Lasting change requires our work to be guided by the perspective, courage, knowledge, experience and expertise of BIPOC individuals, voices that have historically been marginalized here at Waterloo and beyond.
Throughout October and November we have held additional discussions with members of our Community Collaborative, for continued consultation on the initiation and structure of PART.
With their guidance and input we have finalized the thematic areas that were shared with the entire campus community for feedback in October. Additionally, actions to be considered under each thematic area were developed. These areas have become the foundation for the President’s Anti-Racism Taskforce, as well as its working groups and implementation teams. Members of the Community Collaborative, and other administrators across campus with specific areas of responsibility and expertise, have agreed to serve on the five working groups and four implementation teams. The chairs of the working groups will serve as members of the Taskforce.
Feedback received throughout consultations over the summer and through the fall, have been shared widely with working group members, and have formed an initial set of deliverables for consideration by each group.
Although our work and engagement are ongoing, the insights reflected below provides an unexhaustive snapshot of concerns and experiences gathered through our discussions with members of UWaterloo’s BIPOC communities.
Read about what we’ve heard so far
Engaged members of our BIPOC communities we’ve spoken with so far, have courageously and generously shared their experience and identified some areas for change. There are six thematic areas to be considered by PART, that are emerging from discussions with our Community Collaborative members, including:
- Campus representation (faculty, staff, students)
- Educational environment & the development of learners
- Health and mental health strategy
- Professional & academic development & mentorship
- Race, culture & ethnicity awareness
- Race-Based Data Strategies
We encourage continued feedback on the proposed thematic areas above, and on our entire anti-racism effort from everyone on campus.
Included below, is an unexhaustive snapshot of the discussions and insights shared through our consultation in August.
Lack of representation limits learning environment and pathways to success
- Career and academic success: Lack of representation in leadership for staff, faculty and students generates conflicting information on how to succeed in careers and in scholarship.
- Sense of exclusion: Being the only one, or the token person of colour, may not create explicit exclusion, but it does not help inclusion and belonging.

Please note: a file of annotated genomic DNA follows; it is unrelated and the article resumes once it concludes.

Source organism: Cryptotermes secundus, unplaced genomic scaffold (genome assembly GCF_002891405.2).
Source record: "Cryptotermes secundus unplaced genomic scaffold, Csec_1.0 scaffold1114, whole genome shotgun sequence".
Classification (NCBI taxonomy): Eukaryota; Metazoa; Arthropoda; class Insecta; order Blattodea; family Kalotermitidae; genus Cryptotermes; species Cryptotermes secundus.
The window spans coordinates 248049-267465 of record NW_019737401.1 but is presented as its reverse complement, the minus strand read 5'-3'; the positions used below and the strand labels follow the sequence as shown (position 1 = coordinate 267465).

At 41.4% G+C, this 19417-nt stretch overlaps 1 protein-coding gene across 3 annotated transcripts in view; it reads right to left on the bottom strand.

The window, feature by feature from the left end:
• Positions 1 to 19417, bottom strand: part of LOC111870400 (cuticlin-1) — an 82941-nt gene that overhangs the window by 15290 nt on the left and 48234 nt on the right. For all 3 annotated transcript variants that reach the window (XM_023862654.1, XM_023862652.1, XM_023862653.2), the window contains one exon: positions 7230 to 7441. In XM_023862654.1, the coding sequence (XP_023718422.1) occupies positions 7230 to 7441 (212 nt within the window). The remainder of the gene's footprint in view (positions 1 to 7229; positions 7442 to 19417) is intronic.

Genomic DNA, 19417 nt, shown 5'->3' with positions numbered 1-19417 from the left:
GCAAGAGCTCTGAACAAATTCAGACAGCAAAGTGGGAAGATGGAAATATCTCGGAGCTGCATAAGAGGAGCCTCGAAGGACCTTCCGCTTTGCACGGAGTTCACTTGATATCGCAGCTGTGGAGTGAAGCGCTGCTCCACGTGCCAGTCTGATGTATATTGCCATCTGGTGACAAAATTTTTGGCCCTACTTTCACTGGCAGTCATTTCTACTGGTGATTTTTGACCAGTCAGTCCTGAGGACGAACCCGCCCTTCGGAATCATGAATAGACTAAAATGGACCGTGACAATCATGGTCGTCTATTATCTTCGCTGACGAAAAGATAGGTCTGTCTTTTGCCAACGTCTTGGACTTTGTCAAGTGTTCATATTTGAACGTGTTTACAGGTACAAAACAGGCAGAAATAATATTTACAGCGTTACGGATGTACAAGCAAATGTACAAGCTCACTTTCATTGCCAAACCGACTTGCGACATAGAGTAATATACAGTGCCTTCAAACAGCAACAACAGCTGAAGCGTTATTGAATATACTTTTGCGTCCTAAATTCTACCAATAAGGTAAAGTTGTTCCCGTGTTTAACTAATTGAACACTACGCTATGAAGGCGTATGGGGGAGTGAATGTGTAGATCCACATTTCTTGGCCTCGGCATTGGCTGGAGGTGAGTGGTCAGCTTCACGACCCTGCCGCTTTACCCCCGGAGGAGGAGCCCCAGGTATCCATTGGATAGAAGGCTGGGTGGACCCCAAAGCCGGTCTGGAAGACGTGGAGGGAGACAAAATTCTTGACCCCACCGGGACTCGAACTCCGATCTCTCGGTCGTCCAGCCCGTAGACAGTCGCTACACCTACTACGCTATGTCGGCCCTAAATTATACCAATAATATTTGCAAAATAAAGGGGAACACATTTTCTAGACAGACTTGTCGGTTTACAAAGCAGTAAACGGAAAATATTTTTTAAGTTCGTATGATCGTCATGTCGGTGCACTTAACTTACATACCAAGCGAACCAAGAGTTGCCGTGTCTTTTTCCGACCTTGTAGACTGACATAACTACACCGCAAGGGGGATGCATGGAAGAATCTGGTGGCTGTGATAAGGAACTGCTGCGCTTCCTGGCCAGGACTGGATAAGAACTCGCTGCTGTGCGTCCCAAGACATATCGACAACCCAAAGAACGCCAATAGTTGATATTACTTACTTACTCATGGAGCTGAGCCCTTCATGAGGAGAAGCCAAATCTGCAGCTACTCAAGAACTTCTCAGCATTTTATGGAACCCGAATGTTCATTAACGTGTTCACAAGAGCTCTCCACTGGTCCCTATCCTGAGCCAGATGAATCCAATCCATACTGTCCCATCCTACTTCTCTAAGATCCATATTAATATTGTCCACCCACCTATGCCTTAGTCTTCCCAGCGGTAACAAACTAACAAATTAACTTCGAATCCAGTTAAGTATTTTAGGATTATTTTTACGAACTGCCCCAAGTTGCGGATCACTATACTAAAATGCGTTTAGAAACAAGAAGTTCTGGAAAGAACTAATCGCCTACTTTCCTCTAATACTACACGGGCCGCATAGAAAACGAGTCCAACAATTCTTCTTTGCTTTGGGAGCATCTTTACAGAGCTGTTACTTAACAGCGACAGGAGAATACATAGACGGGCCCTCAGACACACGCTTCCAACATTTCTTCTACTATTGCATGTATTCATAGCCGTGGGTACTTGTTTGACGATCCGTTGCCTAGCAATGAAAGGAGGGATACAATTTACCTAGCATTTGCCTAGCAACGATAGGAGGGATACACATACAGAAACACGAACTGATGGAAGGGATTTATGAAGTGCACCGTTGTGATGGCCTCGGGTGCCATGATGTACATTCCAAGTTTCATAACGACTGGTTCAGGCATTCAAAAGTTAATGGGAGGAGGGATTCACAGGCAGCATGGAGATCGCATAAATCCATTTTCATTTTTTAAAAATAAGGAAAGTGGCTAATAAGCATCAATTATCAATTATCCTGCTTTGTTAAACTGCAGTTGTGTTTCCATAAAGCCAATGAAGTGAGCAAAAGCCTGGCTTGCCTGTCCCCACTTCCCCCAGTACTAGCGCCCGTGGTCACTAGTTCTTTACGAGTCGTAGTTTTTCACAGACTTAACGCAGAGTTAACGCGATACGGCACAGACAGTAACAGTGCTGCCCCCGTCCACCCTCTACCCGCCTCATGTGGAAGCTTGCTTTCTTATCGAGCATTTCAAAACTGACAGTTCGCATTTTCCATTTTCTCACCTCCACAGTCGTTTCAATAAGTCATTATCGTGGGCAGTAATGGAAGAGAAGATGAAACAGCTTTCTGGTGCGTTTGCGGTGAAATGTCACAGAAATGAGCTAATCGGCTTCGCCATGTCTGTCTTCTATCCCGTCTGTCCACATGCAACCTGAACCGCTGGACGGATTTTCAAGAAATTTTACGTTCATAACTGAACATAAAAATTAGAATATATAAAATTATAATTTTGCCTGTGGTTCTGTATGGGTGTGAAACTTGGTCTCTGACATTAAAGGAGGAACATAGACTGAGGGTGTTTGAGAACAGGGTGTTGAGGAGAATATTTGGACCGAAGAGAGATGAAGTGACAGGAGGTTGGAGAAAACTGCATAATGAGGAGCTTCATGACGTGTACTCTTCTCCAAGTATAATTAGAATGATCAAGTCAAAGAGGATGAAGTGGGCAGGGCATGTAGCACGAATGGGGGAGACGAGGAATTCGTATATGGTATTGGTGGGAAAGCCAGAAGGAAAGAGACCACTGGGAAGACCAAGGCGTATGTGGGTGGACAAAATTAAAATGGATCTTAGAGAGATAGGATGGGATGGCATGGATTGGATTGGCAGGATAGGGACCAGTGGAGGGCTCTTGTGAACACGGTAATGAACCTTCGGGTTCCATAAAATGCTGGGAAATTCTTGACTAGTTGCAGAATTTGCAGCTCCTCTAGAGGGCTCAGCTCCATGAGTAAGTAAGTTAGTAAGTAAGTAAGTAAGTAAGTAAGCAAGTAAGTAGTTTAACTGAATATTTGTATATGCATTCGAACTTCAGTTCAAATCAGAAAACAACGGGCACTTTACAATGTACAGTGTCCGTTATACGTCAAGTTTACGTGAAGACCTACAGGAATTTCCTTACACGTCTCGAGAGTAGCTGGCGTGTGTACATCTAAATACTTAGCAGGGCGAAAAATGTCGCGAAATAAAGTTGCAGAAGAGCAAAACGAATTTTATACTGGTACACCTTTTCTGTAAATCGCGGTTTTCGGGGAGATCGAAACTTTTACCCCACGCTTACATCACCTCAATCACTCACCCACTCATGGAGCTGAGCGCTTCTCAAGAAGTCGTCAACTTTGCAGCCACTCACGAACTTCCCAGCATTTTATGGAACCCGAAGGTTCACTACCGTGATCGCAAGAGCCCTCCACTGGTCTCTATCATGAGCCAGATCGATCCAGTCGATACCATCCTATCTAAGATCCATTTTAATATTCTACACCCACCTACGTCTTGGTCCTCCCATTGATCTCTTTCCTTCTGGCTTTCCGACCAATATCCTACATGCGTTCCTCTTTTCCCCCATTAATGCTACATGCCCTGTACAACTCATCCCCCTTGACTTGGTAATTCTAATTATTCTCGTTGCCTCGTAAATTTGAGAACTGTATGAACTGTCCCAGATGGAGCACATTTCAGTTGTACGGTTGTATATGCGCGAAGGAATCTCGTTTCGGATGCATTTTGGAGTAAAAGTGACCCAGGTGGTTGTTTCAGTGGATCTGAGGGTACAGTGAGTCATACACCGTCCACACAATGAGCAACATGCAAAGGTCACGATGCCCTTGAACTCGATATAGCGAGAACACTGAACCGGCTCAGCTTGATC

- Learning & pedagogy: A diverse teaching environment, BIPOC scholarship, and specific academic programs centering BIPOC voices are needed to reflect the student population.
Microaggressions & minimization create an emotional tax
- Silence: Lack of acknowledgement within offices and departments creates a feeling among students and staff that they are alone.
- Code-switching: BIPOC staff use code-switching as an unspoken tactic to manufacture inclusion and belonging. Personal vs. professional personas are developed, modifying behaviours, so others feel comfortable.
- Mental health: These and other sources of emotional labour impose additional stress on mental health, yet mental wellness supports are lacking.
BIPOC employees speak of a career-limiting brick ceiling
- Proving one’s worth: Engaged staff discussed a need to constantly prove and provide evidence for their worth and credentials, instead of being considered for their experience, expertise and potential.
- Barriers to advancement: BIPOC staff and faculty spoke of barriers to their advancement, and career progression does not happen as quickly as their peers.
- Need for sponsorship: Cultural change and increased sponsorship are needed to prevent and remove barriers to BIPOC faculty representation.
- Equitable opportunities: Equitable training, professional development and other opportunities for advancement were suggested to support BIPOC staff.
Leadership is needed to foster allies and create cultural change at Waterloo
- BIPOC are multidimensional: There is a lack of understanding about the diversity in culture and identities within BIPOC communities that needs to be addressed.
- Tools for allies: Ally and leadership tools are needed that encourage dialogue about and support the recognition and resolution of race-based incidents, specifically anti-Black and anti-Indigenous racism.
- Inclusive environment: We heard that concrete actions are needed to create more inclusive lab and office environments. Additional training is also needed to develop a new and more inclusive language on campus.
How we hope to foster continued collaboration
As the work of the Taskforce, its working groups and implementation teams progresses, we are committed to sharing updates on recommendations and actions, and will continue to facilitate conversation and collaboration amongst not only members of BIPOC communities who are guiding us in this work, but the broader campus community as well.
Last Updated: December 11, 2020